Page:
Canadian Rental Service

The high price of apathy

Patrick Flannery   

Features Business Intelligence

Someone I know (let’s call him Brian) is rebuilding his deck in his back yard. He ordered new deck boards from a major big box chain. The order arrived with the wrong-sized boards, and the driver got away before he caught the error. So he went back to the vendor’s store and told them about the mistake.

The young lady dealing with him seemed very confused and spent most of her time on the phone asking someone else for help. Filled with a feeling that could not be mistaken for confidence, Brian returned home to await the next delivery. He was at least able to verify that the charge for the incorrect boards had been properly reversed off his credit card.

The next day the correct boards arrived…along with another load of the incorrect boards.

Being more vigilant by this time, Brian immediately noticed the extra load and explained to the subcontracted driver that he was supposed to pick up – not deliver – a load of one-by-six deck boards. The driver’s response: “I can’t take those boards without a pickup order.” He promptly jumped back in his truck and left.

So now Brian has $1,700 worth of free decking in his driveway. His plan is to wait some reasonable amount of time for the store to come and get it, then go ahead and use it for something. If the store comes back later asking for their wood, Brian will pay for what he has used. But if they don’t, he won’t bother them. After all, the store would have the wood in its possession today if its own bureaucratic procedures had not gotten in the way.


It seems to me there’s a lesson here that anyone involved in business-to-consumer deliveries could absorb. It’s a lesson about the personal accountability and engagement with your business that exists (or doesn’t) in the people you send out into the world to represent your business. The driver in Brian’s story could have cleared up the misunderstanding and saved his contract from an expensive mistake with a simple phone call. Instead, his level of engagement was so low that he would not take even this easy step. His nonchalance bordered on outright hostility in its total disregard for the supplier’s bottom line.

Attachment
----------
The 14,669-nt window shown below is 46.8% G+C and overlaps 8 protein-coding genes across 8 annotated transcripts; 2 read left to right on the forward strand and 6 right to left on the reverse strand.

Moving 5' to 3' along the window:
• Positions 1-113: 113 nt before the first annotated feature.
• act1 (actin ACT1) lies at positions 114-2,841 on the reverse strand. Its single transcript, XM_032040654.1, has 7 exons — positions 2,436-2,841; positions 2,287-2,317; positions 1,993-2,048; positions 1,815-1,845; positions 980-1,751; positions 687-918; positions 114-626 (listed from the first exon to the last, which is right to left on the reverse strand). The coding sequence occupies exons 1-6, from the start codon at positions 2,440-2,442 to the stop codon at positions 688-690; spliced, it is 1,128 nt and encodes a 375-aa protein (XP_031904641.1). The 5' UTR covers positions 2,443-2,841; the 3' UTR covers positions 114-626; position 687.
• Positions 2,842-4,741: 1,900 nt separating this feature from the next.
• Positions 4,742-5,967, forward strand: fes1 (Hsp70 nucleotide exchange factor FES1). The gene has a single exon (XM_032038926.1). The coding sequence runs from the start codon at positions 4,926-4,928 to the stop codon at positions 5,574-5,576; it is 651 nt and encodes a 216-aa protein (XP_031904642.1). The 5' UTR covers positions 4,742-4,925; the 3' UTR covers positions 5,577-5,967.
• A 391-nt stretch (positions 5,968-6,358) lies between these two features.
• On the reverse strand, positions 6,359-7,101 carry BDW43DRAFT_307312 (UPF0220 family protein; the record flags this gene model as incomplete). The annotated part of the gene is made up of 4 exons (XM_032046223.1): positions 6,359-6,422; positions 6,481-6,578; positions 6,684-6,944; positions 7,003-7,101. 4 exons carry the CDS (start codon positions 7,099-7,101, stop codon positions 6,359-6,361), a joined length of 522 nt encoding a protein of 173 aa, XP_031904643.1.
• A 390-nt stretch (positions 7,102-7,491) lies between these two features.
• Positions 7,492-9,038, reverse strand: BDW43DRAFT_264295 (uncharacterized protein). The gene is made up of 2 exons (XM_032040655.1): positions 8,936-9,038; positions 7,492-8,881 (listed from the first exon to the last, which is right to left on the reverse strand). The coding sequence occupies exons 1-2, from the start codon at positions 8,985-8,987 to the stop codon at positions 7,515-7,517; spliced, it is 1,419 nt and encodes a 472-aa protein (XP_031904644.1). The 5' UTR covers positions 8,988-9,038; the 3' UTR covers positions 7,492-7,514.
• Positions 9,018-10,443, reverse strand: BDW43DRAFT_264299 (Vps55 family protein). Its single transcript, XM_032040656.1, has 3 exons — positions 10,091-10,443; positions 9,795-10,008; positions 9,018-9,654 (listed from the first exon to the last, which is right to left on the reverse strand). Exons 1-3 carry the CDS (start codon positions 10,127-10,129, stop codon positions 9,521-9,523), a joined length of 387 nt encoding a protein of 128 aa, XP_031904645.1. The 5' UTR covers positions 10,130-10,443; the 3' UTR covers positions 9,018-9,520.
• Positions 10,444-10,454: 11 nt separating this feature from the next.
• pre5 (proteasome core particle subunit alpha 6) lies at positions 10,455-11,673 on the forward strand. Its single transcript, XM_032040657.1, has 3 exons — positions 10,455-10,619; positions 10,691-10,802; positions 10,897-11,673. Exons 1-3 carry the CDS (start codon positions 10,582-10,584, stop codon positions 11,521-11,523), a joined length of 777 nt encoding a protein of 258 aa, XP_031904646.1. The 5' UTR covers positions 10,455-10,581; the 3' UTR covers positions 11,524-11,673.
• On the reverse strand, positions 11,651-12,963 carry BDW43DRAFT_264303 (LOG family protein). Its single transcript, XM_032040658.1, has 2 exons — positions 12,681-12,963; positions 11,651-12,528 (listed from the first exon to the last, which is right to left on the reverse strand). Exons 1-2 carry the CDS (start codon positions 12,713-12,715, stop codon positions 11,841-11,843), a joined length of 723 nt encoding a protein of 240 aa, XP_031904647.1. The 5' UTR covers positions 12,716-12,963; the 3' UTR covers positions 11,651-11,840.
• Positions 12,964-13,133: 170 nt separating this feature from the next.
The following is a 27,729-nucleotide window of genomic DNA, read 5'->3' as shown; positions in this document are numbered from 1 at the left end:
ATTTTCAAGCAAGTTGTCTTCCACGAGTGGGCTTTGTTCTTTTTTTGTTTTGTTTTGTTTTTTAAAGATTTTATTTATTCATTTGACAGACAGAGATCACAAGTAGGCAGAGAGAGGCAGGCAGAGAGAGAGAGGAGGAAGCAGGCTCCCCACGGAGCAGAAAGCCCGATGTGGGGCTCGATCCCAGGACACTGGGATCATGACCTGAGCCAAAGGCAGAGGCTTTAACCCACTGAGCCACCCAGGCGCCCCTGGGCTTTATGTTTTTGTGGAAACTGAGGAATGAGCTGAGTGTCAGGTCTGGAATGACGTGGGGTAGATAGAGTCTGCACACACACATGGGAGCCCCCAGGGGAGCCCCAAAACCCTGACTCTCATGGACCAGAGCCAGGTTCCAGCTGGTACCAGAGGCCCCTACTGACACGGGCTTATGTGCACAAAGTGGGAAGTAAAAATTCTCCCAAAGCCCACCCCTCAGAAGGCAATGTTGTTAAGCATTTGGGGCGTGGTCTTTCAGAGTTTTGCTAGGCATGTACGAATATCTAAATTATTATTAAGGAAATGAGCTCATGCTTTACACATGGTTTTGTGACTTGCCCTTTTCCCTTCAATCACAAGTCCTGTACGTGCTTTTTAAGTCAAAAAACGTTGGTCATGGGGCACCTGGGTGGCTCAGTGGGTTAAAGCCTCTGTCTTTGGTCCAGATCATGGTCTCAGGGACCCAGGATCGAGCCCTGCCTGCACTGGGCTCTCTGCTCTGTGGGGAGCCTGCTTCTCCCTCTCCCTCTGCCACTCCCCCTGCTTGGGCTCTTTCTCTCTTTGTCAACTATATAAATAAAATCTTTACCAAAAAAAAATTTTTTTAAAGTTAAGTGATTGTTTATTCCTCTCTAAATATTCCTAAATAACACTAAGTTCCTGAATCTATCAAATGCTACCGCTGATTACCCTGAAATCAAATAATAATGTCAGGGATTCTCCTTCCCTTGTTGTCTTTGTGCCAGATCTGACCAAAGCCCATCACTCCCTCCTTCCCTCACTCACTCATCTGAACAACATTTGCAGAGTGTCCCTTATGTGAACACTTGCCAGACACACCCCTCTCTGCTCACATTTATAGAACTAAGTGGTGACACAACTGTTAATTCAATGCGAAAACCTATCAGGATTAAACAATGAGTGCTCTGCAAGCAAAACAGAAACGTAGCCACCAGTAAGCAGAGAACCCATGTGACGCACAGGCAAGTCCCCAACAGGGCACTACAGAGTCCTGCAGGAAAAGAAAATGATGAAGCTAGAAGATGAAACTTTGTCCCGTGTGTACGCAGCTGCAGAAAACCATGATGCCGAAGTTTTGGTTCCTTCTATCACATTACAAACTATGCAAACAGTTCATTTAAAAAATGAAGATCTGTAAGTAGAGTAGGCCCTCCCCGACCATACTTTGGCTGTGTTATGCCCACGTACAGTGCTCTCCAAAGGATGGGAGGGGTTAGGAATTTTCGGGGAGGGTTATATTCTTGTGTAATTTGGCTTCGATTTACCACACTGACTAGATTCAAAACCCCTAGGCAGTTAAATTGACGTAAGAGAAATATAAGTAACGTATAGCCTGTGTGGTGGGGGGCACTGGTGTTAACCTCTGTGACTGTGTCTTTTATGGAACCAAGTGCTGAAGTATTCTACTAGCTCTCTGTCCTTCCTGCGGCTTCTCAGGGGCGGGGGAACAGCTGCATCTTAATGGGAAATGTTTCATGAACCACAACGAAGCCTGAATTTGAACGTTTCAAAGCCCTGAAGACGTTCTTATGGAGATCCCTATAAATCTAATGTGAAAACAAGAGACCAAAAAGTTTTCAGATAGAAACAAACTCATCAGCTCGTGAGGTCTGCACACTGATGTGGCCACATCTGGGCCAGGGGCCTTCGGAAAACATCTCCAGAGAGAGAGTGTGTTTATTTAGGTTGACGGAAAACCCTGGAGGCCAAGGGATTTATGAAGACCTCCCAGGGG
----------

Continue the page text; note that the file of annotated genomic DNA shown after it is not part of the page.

You would think that someone who had been given an opportunity to work for gain would be a little better disposed toward his benefactor. We can speculate about irresponsibility and the sense of entitlement that exists in some people when it comes to working relationships. They think they are owed a job and nothing beyond the minimum effort to meet the terms of their contract is due the other way. But such speculation is fruitless, as there’s little we can do except try our best not to hire such people. Is there anything positive a business owner can do to prevent such a culture of disengagement from taking hold?

Maybe the driver felt he was being taken advantage of. Maybe he felt his options were few and had to take work at less than his value, which made him resent the contract and refuse to make any extra effort. Easy lesson there: pay your subcontractors fairly and resist the urge to grind them on price. Especially if these people are going out into the market with your company’s reputation riding on their actions.

Reducing costs is often the prime reason to use subcontractors. But as Brian’s example shows, a myopic focus on one cost line-item can create much higher costs in the big picture. Perhaps we should consider our direct interactions with our customers to be so important to our business that we only trust them to employees who are invested in a long-term relationship with the business. And perhaps we should be sure to treat those employees in a manner that encourages them to feel some urge to take action when the company stands to lose.

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